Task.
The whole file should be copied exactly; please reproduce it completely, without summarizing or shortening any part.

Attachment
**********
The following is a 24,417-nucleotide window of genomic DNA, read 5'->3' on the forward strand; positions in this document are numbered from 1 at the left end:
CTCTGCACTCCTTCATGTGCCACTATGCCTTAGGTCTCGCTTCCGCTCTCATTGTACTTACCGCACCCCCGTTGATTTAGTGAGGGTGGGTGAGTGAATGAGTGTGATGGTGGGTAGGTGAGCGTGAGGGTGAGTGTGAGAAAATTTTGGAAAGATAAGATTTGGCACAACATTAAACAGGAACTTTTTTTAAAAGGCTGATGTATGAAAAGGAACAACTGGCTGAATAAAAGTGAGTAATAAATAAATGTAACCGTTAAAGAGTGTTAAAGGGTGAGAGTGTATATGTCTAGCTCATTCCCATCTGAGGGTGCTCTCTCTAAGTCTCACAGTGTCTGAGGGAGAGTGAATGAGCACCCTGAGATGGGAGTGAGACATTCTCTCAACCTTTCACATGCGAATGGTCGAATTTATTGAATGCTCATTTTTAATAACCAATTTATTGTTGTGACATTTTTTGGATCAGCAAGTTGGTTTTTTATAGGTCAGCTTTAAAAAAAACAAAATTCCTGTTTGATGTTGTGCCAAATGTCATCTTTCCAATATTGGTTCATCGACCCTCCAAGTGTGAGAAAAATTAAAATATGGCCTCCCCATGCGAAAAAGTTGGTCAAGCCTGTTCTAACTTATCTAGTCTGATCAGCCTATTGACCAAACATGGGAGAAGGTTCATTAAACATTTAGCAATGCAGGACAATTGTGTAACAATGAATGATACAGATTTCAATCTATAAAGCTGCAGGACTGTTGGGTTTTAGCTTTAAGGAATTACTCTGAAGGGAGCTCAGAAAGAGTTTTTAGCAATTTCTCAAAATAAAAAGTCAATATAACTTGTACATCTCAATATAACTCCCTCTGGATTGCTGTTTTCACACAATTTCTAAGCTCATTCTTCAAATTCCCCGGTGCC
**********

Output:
The following is a 24,417-nucleotide window of genomic DNA, read 5'->3' on the forward strand; positions in this document are numbered from 1 at the left end:
CTCTGCACTCCTTCATGTGCCACTATGCCTTAGGTCTCGCTTCCGCTCTCATTGTACTTACCGCACCCCCGTTGATTTAGTGAGGGTGGGTGAGTGAATGAGTGTGATGGTGGGTAGGTGAGCGTGAGGGTGAGTGTGAGAAAATTTTGGAAAGATAAGATTTGGCACAACATTAAACAGGAACTTTTTTTAAAAGGCTGATGTATGAAAAGGAACAACTGGCTGAATAAAAGTGAGTAATAAATAAATGTAACCGTTAAAGAGTGTTAAAGGGTGAGAGTGTATATGTCTAGCTCATTCCCATCTGAGGGTGCTCTCTCTAAGTCTCACAGTGTCTGAGGGAGAGTGAATGAGCACCCTGAGATGGGAGTGAGACATTCTCTCAACCTTTCACATGCGAATGGTCGAATTTATTGAATGCTCATTTTTAATAACCAATTTATTGTTGTGACATTTTTTGGATCAGCAAGTTGGTTTTTTATAGGTCAGCTTTAAAAAAAACAAAATTCCTGTTTGATGTTGTGCCAAATGTCATCTTTCCAATATTGGTTCATCGACCCTCCAAGTGTGAGAAAAATTAAAATATGGCCTCCCCATGCGAAAAAGTTGGTCAAGCCTGTTCTAACTTATCTAGTCTGATCAGCCTATTGACCAAACATGGGAGAAGGTTCATTAAACATTTAGCAATGCAGGACAATTGTGTAACAATGAATGATACAGATTTCAATCTATAAAGCTGCAGGACTGTTGGGTTTTAGCTTTAAGGAATTACTCTGAAGGGAGCTCAGAAAGAGTTTTTAGCAATTTCTCAAAATAAAAAGTCAATATAACTTGTACATCTCAATATAACTCCCTCTGGATTGCTGTTTTCACACAATTTCTAAGCTCATTCTTCAAATTCCCCGGTGCC